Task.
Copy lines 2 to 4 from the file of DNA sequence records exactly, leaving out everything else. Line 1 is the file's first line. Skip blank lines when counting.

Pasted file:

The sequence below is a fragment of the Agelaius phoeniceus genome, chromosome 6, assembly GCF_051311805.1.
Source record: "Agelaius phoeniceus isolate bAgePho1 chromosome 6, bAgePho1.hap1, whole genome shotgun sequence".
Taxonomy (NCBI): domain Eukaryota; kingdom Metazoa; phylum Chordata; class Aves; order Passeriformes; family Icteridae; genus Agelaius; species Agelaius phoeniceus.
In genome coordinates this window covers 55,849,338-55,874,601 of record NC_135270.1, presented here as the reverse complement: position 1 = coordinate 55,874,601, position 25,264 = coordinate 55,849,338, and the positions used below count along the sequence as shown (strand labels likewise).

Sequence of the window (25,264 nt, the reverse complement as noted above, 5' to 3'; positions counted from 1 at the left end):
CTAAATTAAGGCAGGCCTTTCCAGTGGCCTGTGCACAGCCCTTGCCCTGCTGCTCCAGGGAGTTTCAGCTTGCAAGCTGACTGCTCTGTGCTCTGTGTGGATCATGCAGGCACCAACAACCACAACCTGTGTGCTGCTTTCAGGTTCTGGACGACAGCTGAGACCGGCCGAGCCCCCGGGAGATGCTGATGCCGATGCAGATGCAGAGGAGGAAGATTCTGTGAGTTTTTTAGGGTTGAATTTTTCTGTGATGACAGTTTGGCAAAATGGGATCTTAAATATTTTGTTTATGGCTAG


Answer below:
Source record: "Agelaius phoeniceus isolate bAgePho1 chromosome 6, bAgePho1.hap1, whole genome shotgun sequence".
Taxonomy (NCBI): domain Eukaryota; kingdom Metazoa; phylum Chordata; class Aves; order Passeriformes; family Icteridae; genus Agelaius; species Agelaius phoeniceus.
In genome coordinates this window covers 55,849,338-55,874,601 of record NC_135270.1, presented here as the reverse complement: position 1 = coordinate 55,874,601, position 25,264 = coordinate 55,849,338, and the positions used below count along the sequence as shown (strand labels likewise).